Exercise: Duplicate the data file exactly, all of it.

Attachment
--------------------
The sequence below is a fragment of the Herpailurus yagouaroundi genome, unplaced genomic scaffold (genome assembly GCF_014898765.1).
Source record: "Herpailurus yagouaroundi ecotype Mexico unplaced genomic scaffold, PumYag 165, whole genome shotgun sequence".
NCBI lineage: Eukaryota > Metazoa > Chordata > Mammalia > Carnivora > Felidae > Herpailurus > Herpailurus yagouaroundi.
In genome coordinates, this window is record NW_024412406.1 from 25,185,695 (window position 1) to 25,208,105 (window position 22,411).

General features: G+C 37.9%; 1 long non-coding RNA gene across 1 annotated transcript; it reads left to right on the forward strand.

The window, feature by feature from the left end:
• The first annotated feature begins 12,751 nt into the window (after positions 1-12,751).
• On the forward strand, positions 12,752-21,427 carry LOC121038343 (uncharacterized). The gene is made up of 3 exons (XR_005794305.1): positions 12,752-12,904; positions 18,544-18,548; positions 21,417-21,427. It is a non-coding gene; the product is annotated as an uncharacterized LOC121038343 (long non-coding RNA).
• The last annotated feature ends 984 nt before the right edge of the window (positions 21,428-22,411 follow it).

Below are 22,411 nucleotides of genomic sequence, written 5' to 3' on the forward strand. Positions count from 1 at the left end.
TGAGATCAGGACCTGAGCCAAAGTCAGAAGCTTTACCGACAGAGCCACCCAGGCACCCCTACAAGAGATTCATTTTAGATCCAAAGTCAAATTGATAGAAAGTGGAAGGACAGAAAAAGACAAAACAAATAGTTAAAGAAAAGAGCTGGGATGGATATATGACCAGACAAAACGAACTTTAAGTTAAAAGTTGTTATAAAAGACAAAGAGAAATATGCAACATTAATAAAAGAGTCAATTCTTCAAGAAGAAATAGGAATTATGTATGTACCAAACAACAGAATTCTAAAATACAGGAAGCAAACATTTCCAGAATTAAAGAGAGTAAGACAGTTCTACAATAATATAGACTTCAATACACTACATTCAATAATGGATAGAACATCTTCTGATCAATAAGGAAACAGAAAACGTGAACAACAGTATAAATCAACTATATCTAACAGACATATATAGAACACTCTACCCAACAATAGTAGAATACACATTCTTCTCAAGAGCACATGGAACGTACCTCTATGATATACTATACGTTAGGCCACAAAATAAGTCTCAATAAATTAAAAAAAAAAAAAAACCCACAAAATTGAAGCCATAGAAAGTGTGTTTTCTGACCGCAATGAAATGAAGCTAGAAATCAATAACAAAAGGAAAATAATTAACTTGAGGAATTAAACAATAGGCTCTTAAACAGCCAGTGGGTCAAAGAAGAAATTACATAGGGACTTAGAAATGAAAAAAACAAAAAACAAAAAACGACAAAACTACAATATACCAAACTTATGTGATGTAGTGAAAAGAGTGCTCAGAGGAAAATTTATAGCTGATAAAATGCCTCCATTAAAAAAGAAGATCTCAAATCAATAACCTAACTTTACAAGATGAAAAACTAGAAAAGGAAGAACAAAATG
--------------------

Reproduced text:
The sequence below is a fragment of the Herpailurus yagouaroundi genome, unplaced genomic scaffold (genome assembly GCF_014898765.1).
Source record: "Herpailurus yagouaroundi ecotype Mexico unplaced genomic scaffold, PumYag 165, whole genome shotgun sequence".
NCBI lineage: Eukaryota > Metazoa > Chordata > Mammalia > Carnivora > Felidae > Herpailurus > Herpailurus yagouaroundi.
In genome coordinates, this window is record NW_024412406.1 from 25,185,695 (window position 1) to 25,208,105 (window position 22,411).

General features: G+C 37.9%; 1 long non-coding RNA gene across 1 annotated transcript; it reads left to right on the forward strand.

The window, feature by feature from the left end:
• The first annotated feature begins 12,751 nt into the window (after positions 1-12,751).
• On the forward strand, positions 12,752-21,427 carry LOC121038343 (uncharacterized). The gene is made up of 3 exons (XR_005794305.1): positions 12,752-12,904; positions 18,544-18,548; positions 21,417-21,427. It is a non-coding gene; the product is annotated as an uncharacterized LOC121038343 (long non-coding RNA).
• The last annotated feature ends 984 nt before the right edge of the window (positions 21,428-22,411 follow it).

Below are 22,411 nucleotides of genomic sequence, written 5' to 3' on the forward strand. Positions count from 1 at the left end.
TGAGATCAGGACCTGAGCCAAAGTCAGAAGCTTTACCGACAGAGCCACCCAGGCACCCCTACAAGAGATTCATTTTAGATCCAAAGTCAAATTGATAGAAAGTGGAAGGACAGAAAAAGACAAAACAAATAGTTAAAGAAAAGAGCTGGGATGGATATATGACCAGACAAAACGAACTTTAAGTTAAAAGTTGTTATAAAAGACAAAGAGAAATATGCAACATTAATAAAAGAGTCAATTCTTCAAGAAGAAATAGGAATTATGTATGTACCAAACAACAGAATTCTAAAATACAGGAAGCAAACATTTCCAGAATTAAAGAGAGTAAGACAGTTCTACAATAATATAGACTTCAATACACTACATTCAATAATGGATAGAACATCTTCTGATCAATAAGGAAACAGAAAACGTGAACAACAGTATAAATCAACTATATCTAACAGACATATATAGAACACTCTACCCAACAATAGTAGAATACACATTCTTCTCAAGAGCACATGGAACGTACCTCTATGATATACTATACGTTAGGCCACAAAATAAGTCTCAATAAATTAAAAAAAAAAAAAAACCCACAAAATTGAAGCCATAGAAAGTGTGTTTTCTGACCGCAATGAAATGAAGCTAGAAATCAATAACAAAAGGAAAATAATTAACTTGAGGAATTAAACAATAGGCTCTTAAACAGCCAGTGGGTCAAAGAAGAAATTACATAGGGACTTAGAAATGAAAAAAACAAAAAACAAAAAACGACAAAACTACAATATACCAAACTTATGTGATGTAGTGAAAAGAGTGCTCAGAGGAAAATTTATAGCTGATAAAATGCCTCCATTAAAAAAGAAGATCTCAAATCAATAACCTAACTTTACAAGATGAAAAACTAGAAAAGGAAGAACAAAATG